The Zags have played four other projected lottery picks this season – Duke’s RJ . Barrett, Zion Williamson and Cam Reddish, and North Carolina’s Coby White.

Williamson scored 22 points and Reddish had 10. Barrett scored the most of the Duke trio with 23, but he was 9 for 25 from the floor.

“He’s tough to slow down because he does pretty much everything. I don’t think he has a weakness,” Few said of Culver. “He shoots from deep. He’s got a really good midrange game, much like Rui (Hachimua) has. That’s kind of rare in this day and age. He’s big and athletic. He’s a good finisher, and in that regard his body and game remind me of RJ Barrett a little bit, who we have played against.”

Red Raiders coach Beard recalls Rome’s kind gesture

The NCAA might face all sorts of questions about a laundry list of issues, but one aspect it nails is the food it provides at its tournament locations.

Teams have their own buffets inside or outside their locker rooms and as much Coca-Cola sponsored products as they could dream of, including BodyArmor brand drinks.

Texas Tech head coach Chris Beard has seen the highest of highs and the lowest of lows as a head coach. He reminded Jim Rome on Wednesday of a story he told Rome in 2015 after his Little Rock team upset Purdue in the NCAA Tournament. It was the story of the first time the two had met.

It was about 10 years ago during Beard’s days as a junior college coach, when food was far more scarce compared to the royal treatment he enjoys in Division I. He and his staff were looking for a big buffet, but had no luck. That was before he ran into Rome in the elevator.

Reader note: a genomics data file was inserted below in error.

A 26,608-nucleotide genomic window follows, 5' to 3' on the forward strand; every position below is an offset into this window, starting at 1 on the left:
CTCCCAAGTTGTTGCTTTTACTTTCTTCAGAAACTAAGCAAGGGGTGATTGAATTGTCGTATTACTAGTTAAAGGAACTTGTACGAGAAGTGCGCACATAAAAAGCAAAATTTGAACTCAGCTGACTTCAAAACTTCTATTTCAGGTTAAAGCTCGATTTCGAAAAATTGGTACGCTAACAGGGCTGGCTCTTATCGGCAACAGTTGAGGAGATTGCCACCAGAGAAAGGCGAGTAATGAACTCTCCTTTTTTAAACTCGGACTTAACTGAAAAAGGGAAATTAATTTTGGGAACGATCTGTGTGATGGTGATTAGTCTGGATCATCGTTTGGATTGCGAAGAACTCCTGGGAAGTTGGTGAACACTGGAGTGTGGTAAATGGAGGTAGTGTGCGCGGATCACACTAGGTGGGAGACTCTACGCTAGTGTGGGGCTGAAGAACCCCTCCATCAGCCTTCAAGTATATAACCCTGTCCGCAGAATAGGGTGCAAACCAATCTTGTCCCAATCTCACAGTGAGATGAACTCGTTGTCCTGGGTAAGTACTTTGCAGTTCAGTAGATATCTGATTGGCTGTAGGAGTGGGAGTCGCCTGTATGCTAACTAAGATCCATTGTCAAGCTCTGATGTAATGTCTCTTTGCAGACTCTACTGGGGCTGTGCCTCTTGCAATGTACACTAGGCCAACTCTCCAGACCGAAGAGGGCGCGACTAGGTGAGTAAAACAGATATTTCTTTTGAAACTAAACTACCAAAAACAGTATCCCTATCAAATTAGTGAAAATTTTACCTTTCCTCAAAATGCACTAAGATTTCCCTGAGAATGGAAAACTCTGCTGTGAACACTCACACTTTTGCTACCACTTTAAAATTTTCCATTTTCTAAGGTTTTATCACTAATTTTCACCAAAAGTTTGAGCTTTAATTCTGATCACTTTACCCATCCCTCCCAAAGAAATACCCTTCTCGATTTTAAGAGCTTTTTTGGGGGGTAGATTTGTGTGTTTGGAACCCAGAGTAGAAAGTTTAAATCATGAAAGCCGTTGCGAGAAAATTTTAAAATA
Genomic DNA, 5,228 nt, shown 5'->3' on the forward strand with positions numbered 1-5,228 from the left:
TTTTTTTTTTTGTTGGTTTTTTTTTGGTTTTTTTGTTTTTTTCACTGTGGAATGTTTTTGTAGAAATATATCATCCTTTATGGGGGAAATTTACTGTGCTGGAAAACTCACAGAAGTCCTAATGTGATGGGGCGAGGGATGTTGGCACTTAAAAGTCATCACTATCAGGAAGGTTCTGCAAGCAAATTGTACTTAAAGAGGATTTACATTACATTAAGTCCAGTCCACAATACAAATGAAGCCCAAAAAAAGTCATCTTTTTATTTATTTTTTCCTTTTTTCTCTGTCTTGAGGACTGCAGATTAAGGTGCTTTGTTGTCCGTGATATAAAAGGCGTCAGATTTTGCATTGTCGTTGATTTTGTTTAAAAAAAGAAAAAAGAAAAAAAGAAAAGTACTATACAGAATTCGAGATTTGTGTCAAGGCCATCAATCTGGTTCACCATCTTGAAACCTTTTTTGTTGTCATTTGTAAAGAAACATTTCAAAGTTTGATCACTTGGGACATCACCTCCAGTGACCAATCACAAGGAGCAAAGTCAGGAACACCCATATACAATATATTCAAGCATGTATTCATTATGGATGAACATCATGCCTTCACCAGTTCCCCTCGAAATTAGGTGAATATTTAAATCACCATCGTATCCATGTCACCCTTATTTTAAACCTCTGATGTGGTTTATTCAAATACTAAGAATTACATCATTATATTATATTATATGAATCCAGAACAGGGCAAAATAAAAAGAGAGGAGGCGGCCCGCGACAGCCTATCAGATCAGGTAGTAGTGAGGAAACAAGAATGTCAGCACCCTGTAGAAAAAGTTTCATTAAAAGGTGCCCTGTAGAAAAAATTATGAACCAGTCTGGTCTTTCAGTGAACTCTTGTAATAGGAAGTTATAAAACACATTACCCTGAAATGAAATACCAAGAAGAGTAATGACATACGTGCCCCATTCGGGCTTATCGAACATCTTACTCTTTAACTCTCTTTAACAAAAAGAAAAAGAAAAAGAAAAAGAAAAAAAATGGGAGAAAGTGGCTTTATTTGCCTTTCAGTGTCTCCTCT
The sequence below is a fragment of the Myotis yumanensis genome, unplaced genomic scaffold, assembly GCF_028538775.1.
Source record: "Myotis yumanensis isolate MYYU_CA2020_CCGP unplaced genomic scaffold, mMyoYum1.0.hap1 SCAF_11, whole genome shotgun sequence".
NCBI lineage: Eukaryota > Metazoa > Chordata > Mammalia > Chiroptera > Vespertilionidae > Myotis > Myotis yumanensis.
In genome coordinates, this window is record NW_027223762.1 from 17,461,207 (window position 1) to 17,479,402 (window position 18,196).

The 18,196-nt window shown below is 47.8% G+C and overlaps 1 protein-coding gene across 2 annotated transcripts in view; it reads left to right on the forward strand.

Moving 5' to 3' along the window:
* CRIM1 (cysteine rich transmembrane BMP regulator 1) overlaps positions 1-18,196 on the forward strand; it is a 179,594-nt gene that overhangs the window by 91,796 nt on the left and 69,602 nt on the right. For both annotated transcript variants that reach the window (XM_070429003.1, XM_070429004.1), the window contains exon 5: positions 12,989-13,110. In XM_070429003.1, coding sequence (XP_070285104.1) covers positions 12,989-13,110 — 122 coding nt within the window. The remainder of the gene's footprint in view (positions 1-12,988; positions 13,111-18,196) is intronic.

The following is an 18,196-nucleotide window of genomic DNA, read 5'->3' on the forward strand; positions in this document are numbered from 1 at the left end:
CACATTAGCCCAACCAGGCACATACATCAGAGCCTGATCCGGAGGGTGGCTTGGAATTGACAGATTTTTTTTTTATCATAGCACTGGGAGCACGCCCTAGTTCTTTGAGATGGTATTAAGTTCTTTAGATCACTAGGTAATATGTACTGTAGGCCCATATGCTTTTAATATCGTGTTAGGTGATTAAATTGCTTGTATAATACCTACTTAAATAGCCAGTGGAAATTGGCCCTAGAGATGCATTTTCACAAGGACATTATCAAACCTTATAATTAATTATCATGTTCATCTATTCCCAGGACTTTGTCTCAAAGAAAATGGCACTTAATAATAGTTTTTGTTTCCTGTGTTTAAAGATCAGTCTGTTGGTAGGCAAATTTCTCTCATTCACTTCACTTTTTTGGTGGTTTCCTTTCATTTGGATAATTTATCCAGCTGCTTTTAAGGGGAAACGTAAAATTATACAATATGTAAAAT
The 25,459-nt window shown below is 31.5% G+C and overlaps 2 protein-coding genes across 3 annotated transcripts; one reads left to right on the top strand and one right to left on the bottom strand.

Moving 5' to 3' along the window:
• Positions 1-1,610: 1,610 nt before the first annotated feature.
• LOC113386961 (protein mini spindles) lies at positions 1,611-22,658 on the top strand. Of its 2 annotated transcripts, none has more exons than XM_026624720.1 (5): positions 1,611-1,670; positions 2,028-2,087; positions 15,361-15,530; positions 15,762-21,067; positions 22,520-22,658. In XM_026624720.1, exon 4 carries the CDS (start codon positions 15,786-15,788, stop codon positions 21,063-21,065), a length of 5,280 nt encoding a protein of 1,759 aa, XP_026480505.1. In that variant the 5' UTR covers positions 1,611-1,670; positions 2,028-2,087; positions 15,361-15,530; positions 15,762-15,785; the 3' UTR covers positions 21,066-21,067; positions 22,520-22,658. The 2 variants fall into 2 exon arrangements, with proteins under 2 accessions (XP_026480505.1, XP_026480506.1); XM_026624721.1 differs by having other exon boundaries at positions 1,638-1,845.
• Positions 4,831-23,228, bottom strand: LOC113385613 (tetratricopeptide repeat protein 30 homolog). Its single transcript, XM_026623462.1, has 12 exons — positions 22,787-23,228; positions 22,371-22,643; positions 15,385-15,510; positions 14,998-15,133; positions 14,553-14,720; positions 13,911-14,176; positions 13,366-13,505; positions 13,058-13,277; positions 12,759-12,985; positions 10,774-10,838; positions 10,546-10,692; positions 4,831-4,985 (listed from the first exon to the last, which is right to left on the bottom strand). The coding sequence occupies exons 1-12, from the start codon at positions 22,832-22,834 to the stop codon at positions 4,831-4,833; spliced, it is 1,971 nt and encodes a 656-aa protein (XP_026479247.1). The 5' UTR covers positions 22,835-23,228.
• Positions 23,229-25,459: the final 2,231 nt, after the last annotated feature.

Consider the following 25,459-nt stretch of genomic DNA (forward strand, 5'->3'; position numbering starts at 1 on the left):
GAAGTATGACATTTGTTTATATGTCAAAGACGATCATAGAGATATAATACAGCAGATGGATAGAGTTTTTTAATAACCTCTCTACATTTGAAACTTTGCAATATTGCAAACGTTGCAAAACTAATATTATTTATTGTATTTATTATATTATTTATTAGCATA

“He said, ‘Hey, man, I’m on the top floor. Do not go in my room, (but) there is a concierge up there. He said, go up there and hit the concierge,’ ” Beard said. “I will never forget it. They had prime rib sliders and water and bars. We killed it, man.”

Beard made an appearance on Rome’s show on Wednesday to discuss the Red Raiders’ matchup with Michigan, and Rome’s ability to hook up Beard came up again. Beard made sure Rome would have all the food he could consume if Rome made it to the Honda Center on Thursday night.

“We can rock it,” Beard said on the show. “We are eating like kings right now, and every time I have a prime rib slider, I think about you taking care of me and the JUCO guys back in the day. It would be my pleasure to extend some NCAA Tournament, Sweet 16 snacks to you and your family.”

It is much easier for Beard to offer that to Rome now than when he was the head coach of a JUCO team. There are much fewer options and options that just don’t have as much shine at those levels.


“But at the Elite Eight they have Tiffany bowls and the silver spoons and I told Jim that the other day and somehow he got a picture of (me with Lucky Charms),” Beard said. “But the whole idea with Lucky Charms, I’ve spent my whole life staying at the Courtyard, and they have the plastic thing that comes down and you and I both know that cereal is stale, man.

“But I love Lucky Charms, big-time cereal,” Beard said.